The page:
posted by BlueHorse at 6:31 PM on December 16, 2013 [1 favorite]


I had the great good fortune to visit the Cape the year after I'd spent some time in ritual landscapes in Scotland. The idea of ritual landscapes is somewhat controversial, but I know of no better way to encapsulate the sheer power of walking through set after set of monoliths and earthworks, perhaps thousands of years apart in their creation, but so part of their geography and so clearly in deliberate juxtaposition. As you arrive at one, another becomes visible, and the ensemble resonates with the mountains and valleys and space wherein they're placed.

Later, at the Cape, I had the strongest possible sense of recognition when I stood at one edge of the launch pad area, the sea behind me and the swamp twisting away between the pathways, the pads themselves across the distance, and the gantries rising in so much isolation from, but so much connection with, each other. There was - and I felt the pun very deeply - a description of space, of vastness, and of humanity stating its presence, which was extraordinarily moving and beyond denial.

If we're to talk about the archaeology of space exploration, then it has to go beyond just the artifacts - and certainly beyond those which are ostensibly and deliberately cultural. They are wonderful enough, but they are nuance, grace notes. It is so much more than that.

(And yes, I read a lot of J G Ballard when young. Why do you ask?)
posted by Devonian at 6:32 PM on December 16, 2013 [2 favorites]


Devonian, you might be interested in Gorman's The Cultural Landscape of Interplanetary Space (PDF) . Looks at Woomerara and Peenemunde and Apollo 11 in some of the terms you express.
posted by Rumple at 7:16 PM on December 16, 2013 [1 favorite]


Rumple - thanks very much. That looks fascinating - there's much here I don't understand but feel moved to explore. Which is apt.
posted by Devonian at 4:22 AM on December 17, 2013


Surprisingly, van Hoeydonck’s foreign nationality was not an issue. (“The astronauts told me that when they met Nixon later he asked them, ‘The artist—he’s a Democrat?’ They said, ‘No, he’s Belgian,’ and he said, ‘OK.’ ”)

Oh Dick, always the Trixter.
posted by petebest at 6:15 AM on December 17, 2013 [2 favorites]


Do we have to leave our shit all over the place, or is there one pristine spot left in the solar system?

I'm going with "Yes, there's plenty of pristine space left in the solar system."
posted by lstanley at 7:27 AM on December 17, 2013 [1 favorite]


I'm going with "Yes, there's plenty of pristine space left in the solar system."

Besides, when the rest of the solar system stops dumping its detritus on us - I'm looking at you, oh coronal-mass-ejecting Sun (though of course not directly), and you, clouds of asteroidal and cometary rubble - then perhaps we can talk.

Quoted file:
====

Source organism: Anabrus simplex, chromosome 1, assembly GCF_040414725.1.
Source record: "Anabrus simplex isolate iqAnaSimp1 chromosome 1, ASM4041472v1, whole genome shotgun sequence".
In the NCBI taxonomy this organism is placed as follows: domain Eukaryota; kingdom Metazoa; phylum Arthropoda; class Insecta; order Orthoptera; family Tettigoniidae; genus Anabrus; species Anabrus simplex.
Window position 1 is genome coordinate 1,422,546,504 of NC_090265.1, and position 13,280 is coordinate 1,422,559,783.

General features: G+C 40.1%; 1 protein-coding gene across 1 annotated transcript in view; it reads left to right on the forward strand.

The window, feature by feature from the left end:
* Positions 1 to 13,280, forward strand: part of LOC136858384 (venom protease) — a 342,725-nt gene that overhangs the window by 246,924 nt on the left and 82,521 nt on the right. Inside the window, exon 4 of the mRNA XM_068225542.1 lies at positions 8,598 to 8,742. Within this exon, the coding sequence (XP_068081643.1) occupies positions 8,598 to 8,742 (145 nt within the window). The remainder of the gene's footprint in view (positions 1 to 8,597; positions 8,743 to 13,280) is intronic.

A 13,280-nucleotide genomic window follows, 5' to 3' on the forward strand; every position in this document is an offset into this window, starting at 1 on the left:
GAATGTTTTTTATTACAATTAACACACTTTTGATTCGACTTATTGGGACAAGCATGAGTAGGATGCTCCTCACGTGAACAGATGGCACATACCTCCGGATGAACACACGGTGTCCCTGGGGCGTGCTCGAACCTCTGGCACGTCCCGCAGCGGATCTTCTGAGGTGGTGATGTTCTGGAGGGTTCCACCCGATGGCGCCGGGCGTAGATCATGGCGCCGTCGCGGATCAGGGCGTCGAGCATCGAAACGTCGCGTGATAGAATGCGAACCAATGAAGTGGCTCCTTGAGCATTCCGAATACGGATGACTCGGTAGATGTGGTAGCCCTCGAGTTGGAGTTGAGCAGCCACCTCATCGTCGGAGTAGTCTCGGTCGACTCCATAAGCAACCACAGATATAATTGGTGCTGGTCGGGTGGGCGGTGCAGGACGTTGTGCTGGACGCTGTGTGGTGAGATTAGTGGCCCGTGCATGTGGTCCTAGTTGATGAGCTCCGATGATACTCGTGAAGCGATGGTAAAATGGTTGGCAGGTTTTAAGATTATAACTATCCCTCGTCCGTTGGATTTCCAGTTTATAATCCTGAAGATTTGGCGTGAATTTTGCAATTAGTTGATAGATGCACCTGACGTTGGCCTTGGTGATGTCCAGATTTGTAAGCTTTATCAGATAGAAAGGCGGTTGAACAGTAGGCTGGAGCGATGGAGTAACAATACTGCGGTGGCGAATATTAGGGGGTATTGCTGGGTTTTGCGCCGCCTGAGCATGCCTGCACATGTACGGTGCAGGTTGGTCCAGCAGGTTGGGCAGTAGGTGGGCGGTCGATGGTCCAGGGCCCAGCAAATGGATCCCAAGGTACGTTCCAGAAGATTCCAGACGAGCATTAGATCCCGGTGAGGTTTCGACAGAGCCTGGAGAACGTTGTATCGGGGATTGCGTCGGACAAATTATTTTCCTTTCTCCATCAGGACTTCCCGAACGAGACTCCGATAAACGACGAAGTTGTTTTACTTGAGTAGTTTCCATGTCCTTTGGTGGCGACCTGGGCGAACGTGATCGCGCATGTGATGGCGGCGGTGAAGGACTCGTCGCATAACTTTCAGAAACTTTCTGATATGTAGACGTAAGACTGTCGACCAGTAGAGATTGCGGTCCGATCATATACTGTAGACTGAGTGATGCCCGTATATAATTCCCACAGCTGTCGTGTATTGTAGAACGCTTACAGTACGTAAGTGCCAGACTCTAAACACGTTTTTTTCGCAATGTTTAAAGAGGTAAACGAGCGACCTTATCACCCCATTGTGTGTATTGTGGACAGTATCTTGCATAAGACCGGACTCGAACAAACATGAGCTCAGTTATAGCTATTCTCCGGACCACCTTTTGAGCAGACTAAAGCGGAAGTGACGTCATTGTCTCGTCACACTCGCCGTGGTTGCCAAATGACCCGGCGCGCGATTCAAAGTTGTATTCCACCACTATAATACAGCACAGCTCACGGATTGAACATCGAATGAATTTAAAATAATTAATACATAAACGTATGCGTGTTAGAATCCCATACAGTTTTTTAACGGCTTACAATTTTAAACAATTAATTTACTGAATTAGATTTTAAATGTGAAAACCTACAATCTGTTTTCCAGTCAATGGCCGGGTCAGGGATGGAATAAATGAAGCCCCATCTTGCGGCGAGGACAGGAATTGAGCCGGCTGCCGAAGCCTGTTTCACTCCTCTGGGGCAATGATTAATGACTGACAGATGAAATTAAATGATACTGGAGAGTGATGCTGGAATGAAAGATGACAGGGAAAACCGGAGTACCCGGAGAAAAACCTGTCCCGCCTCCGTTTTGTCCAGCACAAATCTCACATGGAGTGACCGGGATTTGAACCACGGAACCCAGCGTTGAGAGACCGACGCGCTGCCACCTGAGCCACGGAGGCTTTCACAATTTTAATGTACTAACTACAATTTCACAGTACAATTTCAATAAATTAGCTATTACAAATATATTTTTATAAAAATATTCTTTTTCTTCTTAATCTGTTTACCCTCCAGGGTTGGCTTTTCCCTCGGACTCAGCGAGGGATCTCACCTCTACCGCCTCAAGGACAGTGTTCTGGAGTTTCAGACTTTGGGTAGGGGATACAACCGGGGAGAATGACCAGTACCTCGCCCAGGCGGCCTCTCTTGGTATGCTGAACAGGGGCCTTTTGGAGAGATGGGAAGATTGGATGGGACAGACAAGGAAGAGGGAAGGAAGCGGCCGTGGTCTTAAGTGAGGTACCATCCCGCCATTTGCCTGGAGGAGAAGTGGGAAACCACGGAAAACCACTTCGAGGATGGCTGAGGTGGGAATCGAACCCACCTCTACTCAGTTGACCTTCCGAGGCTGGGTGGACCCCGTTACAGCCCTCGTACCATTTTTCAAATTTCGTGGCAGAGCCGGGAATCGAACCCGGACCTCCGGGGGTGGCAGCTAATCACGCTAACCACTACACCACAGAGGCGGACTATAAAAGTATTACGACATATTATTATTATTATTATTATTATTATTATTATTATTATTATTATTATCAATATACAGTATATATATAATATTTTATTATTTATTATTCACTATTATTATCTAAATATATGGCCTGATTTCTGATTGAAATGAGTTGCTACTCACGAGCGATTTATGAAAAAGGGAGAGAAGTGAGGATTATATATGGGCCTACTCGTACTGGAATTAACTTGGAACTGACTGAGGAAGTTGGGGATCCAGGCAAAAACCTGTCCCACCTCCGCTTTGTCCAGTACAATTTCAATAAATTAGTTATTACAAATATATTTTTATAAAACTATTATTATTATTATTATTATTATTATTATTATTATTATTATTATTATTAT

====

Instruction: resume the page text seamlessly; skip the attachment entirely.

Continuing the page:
posted by Devonian at 8:30 AM on December 17, 2013


He should have erected a monolith.
posted by zarq at 9:08 AM on December 17, 2013 [1 favorite]


Do we have to leave our shit all over the place, or is there one pristine spot left in the solar system?


Why do you hate archaeologists?
posted by Rumple at 12:43 PM on December 17, 2013


href="http://www.metafilter.com/134839/Paul-van-Hoeydoncks-Fallen-Astronaut#5334715">BlueHorse: "One man's mementos are another man's trash.

Do we have to leave our shit all over the place, or is there one pristine spot left in the solar system?
"

Can't tell if joking, or unknowledgeable...

We've landed objects on 4 of the 8 planets in our Solar System (most self-destructed, sometimes intentionally), a couple of moons (and entirely on the close side of ours, BTW), and IIRC one of the hundred-thousands of significant asteroids.

We've sent one small object outside our solar system, ever.

Our own close orbit is "thick" with debris (relatively speaking), but other than there's not a lot of extraterrestrial, material evidence that we exist.
posted by IAmBroom at 1:04 PM on December 17, 2013


Space debris - image of the day.

All the American flags on the moon are now white.
posted by Rumple at 2:07 PM on December 17, 2013


All the American flags on the moon are now white.

oh no we've surrendered to the moon
posted by solarion at 2:43 PM on December 17, 2013 [3 favorites]


The moon is terrifying, and that's why I love it
posted by homunculus at 11:14 AM on December 19, 2013 [1 favorite]


I have a crush on you, homunculus.

The mysterious smell of moon dust

posted by Rumple at 1:28 PM on December 19, 2013 [1 favorite]